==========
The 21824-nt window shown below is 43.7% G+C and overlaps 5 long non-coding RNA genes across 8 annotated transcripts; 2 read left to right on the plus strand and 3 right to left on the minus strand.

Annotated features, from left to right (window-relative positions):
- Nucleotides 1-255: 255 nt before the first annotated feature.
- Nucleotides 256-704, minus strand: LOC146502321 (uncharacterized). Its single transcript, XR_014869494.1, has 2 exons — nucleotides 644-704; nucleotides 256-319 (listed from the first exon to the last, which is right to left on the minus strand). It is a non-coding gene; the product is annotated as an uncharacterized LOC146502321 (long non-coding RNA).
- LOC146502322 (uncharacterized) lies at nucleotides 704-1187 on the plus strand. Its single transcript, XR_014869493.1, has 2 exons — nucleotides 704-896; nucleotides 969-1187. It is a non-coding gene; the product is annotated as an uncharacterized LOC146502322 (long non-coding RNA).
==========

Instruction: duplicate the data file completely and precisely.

The 21824-nt window shown below is 43.7% G+C and overlaps 5 long non-coding RNA genes across 8 annotated transcripts; 2 read left to right on the plus strand and 3 right to left on the minus strand.

Annotated features, from left to right (window-relative positions):
- Nucleotides 1-255: 255 nt before the first annotated feature.
- Nucleotides 256-704, minus strand: LOC146502321 (uncharacterized). Its single transcript, XR_014869494.1, has 2 exons — nucleotides 644-704; nucleotides 256-319 (listed from the first exon to the last, which is right to left on the minus strand). It is a non-coding gene; the product is annotated as an uncharacterized LOC146502321 (long non-coding RNA).
- LOC146502322 (uncharacterized) lies at nucleotides 704-1187 on the plus strand. Its single transcript, XR_014869493.1, has 2 exons — nucleotides 704-896; nucleotides 969-1187. It is a non-coding gene; the product is annotated as an uncharacterized LOC146502322 (long non-coding RNA).